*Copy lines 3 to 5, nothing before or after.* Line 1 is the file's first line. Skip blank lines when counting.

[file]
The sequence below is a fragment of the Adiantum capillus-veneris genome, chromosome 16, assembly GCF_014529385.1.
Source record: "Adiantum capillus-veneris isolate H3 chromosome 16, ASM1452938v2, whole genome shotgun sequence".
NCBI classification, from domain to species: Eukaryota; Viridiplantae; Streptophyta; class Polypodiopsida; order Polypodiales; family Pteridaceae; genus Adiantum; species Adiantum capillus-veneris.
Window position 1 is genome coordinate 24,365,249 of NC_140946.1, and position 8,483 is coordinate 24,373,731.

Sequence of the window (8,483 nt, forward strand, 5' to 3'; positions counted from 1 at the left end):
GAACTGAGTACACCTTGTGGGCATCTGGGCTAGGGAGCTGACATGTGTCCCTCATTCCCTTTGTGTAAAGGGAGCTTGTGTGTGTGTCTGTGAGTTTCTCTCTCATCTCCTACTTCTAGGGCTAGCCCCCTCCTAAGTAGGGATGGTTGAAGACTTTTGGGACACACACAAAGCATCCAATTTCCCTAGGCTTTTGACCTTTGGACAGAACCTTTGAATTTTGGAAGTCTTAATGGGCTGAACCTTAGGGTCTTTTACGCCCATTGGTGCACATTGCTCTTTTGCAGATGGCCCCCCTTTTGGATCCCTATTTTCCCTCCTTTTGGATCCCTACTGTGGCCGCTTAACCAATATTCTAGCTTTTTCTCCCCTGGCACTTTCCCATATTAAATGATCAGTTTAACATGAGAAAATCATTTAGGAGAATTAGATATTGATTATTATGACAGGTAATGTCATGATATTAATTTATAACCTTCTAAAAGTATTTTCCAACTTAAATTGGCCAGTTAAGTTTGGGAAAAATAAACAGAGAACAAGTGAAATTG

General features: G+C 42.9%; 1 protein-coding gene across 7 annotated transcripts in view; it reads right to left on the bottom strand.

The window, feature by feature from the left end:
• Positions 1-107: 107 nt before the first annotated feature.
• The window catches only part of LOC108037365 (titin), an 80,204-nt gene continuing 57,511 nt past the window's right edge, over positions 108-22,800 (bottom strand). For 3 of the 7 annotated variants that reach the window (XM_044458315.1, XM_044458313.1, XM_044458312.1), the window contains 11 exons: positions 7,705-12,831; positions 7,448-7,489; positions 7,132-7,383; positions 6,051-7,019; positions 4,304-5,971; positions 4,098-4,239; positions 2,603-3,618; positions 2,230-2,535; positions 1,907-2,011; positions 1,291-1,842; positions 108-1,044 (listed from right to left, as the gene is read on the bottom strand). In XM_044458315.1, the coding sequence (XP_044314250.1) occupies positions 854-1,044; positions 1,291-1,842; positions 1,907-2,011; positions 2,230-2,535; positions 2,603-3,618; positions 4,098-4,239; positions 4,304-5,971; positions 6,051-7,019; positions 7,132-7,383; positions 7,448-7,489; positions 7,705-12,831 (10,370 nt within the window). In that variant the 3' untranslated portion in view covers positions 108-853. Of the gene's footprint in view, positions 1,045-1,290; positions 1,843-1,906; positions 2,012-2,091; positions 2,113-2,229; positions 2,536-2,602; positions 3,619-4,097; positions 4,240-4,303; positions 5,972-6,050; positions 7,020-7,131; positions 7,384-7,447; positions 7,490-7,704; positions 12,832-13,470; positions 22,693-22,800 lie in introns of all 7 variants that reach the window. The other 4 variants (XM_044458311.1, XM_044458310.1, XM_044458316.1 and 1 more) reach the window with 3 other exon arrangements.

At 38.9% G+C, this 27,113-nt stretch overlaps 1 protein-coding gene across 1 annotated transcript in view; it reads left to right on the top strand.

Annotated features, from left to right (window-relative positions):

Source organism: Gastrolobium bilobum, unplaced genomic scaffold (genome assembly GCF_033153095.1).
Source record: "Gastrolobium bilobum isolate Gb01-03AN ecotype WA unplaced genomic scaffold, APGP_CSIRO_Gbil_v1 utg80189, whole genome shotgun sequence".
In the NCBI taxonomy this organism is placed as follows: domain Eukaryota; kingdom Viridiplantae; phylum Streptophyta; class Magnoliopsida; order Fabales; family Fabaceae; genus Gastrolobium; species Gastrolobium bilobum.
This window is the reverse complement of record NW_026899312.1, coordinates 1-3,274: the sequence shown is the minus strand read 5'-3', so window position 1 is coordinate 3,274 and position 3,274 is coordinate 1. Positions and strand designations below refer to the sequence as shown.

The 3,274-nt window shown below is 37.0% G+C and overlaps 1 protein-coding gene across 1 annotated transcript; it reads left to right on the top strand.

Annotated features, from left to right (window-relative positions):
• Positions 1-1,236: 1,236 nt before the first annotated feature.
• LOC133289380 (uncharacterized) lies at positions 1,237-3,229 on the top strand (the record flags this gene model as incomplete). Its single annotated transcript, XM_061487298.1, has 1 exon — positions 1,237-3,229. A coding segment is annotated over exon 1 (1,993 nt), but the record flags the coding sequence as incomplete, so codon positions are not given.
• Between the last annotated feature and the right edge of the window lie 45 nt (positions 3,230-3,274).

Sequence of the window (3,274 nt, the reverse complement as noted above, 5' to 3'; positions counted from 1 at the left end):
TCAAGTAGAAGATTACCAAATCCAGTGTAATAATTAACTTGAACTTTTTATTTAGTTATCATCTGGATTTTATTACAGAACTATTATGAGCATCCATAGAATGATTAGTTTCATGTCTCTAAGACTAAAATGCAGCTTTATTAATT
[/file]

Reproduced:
NCBI classification, from domain to species: Eukaryota; Viridiplantae; Streptophyta; class Polypodiopsida; order Polypodiales; family Pteridaceae; genus Adiantum; species Adiantum capillus-veneris.
Window position 1 is genome coordinate 24,365,249 of NC_140946.1, and position 8,483 is coordinate 24,373,731.

Sequence of the window (8,483 nt, forward strand, 5' to 3'; positions counted from 1 at the left end):